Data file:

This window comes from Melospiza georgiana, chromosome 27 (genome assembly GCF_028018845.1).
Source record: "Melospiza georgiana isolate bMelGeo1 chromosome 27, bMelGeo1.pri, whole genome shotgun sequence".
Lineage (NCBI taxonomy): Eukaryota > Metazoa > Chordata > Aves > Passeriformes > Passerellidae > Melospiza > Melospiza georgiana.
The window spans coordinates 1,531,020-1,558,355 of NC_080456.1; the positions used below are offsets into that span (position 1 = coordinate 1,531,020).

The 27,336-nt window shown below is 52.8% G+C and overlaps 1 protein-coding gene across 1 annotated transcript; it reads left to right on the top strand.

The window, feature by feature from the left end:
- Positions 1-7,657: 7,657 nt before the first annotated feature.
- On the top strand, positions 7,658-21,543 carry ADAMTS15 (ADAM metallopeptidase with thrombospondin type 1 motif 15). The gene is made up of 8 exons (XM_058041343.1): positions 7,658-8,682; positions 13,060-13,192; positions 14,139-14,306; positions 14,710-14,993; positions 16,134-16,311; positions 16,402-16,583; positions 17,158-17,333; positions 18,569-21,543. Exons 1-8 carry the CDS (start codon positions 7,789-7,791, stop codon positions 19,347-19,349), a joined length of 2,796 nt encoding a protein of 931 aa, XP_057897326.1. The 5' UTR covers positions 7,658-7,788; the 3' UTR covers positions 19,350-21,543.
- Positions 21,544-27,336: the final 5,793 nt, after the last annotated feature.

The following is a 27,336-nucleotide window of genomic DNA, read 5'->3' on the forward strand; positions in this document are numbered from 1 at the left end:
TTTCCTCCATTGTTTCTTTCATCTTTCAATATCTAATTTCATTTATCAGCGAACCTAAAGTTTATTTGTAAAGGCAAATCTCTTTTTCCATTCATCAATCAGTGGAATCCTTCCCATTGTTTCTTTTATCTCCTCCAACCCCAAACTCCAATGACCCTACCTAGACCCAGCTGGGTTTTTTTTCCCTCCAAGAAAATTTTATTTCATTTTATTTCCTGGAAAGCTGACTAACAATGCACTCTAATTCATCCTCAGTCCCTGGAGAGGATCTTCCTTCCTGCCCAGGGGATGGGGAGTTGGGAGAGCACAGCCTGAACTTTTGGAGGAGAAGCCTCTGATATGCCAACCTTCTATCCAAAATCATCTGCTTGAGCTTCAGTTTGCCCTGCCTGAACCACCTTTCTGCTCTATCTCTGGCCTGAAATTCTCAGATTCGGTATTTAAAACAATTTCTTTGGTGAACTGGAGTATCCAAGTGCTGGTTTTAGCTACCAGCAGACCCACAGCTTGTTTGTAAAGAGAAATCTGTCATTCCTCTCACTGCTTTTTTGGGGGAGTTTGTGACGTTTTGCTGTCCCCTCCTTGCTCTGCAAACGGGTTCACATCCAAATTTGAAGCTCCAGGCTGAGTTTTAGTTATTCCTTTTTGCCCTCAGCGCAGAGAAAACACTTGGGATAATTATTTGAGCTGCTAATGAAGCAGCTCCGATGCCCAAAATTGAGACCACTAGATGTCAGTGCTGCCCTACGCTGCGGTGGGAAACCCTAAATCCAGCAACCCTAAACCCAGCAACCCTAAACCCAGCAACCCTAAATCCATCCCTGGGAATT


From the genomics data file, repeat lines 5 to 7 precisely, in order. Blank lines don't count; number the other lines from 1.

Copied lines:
The 27,336-nt window shown below is 52.8% G+C and overlaps 1 protein-coding gene across 1 annotated transcript; it reads left to right on the top strand.

The window, feature by feature from the left end:
- Positions 1-7,657: 7,657 nt before the first annotated feature.